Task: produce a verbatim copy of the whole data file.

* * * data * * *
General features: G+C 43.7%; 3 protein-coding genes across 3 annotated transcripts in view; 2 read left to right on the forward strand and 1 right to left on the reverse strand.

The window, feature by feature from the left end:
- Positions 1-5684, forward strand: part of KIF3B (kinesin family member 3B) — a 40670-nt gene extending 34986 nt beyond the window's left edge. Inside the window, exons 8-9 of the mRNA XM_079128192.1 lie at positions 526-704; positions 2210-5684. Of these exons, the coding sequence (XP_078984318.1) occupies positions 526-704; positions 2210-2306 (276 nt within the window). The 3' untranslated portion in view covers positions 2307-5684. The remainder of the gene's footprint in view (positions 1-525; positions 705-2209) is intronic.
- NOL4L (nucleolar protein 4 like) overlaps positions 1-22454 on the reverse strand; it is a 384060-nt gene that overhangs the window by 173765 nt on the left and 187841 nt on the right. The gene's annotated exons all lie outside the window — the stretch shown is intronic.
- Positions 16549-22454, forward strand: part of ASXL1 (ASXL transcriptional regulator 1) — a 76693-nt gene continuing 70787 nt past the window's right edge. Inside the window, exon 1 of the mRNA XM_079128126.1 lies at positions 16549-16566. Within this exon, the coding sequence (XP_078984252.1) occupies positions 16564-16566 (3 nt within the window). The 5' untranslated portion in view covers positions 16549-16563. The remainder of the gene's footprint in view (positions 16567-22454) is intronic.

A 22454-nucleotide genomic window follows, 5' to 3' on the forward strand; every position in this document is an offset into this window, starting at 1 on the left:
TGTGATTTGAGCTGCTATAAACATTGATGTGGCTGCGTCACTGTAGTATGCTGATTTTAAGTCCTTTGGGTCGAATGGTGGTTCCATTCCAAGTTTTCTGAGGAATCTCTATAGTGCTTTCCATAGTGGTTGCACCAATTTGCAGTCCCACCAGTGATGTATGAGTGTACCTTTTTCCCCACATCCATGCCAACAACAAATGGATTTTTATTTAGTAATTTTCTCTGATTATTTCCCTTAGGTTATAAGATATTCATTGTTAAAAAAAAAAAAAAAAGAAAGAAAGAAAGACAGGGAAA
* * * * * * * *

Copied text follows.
General features: G+C 43.7%; 3 protein-coding genes across 3 annotated transcripts in view; 2 read left to right on the forward strand and 1 right to left on the reverse strand.

The window, feature by feature from the left end:
- Positions 1-5684, forward strand: part of KIF3B (kinesin family member 3B) — a 40670-nt gene extending 34986 nt beyond the window's left edge. Inside the window, exons 8-9 of the mRNA XM_079128192.1 lie at positions 526-704; positions 2210-5684. Of these exons, the coding sequence (XP_078984318.1) occupies positions 526-704; positions 2210-2306 (276 nt within the window). The 3' untranslated portion in view covers positions 2307-5684. The remainder of the gene's footprint in view (positions 1-525; positions 705-2209) is intronic.
- NOL4L (nucleolar protein 4 like) overlaps positions 1-22454 on the reverse strand; it is a 384060-nt gene that overhangs the window by 173765 nt on the left and 187841 nt on the right. The gene's annotated exons all lie outside the window — the stretch shown is intronic.
- Positions 16549-22454, forward strand: part of ASXL1 (ASXL transcriptional regulator 1) — a 76693-nt gene continuing 70787 nt past the window's right edge. Inside the window, exon 1 of the mRNA XM_079128126.1 lies at positions 16549-16566. Within this exon, the coding sequence (XP_078984252.1) occupies positions 16564-16566 (3 nt within the window). The 5' untranslated portion in view covers positions 16549-16563. The remainder of the gene's footprint in view (positions 16567-22454) is intronic.

A 22454-nucleotide genomic window follows, 5' to 3' on the forward strand; every position in this document is an offset into this window, starting at 1 on the left:
TGTGATTTGAGCTGCTATAAACATTGATGTGGCTGCGTCACTGTAGTATGCTGATTTTAAGTCCTTTGGGTCGAATGGTGGTTCCATTCCAAGTTTTCTGAGGAATCTCTATAGTGCTTTCCATAGTGGTTGCACCAATTTGCAGTCCCACCAGTGATGTATGAGTGTACCTTTTTCCCCACATCCATGCCAACAACAAATGGATTTTTATTTAGTAATTTTCTCTGATTATTTCCCTTAGGTTATAAGATATTCATTGTTAAAAAAAAAAAAAAAAGAAAGAAAGAAAGACAGGGAAA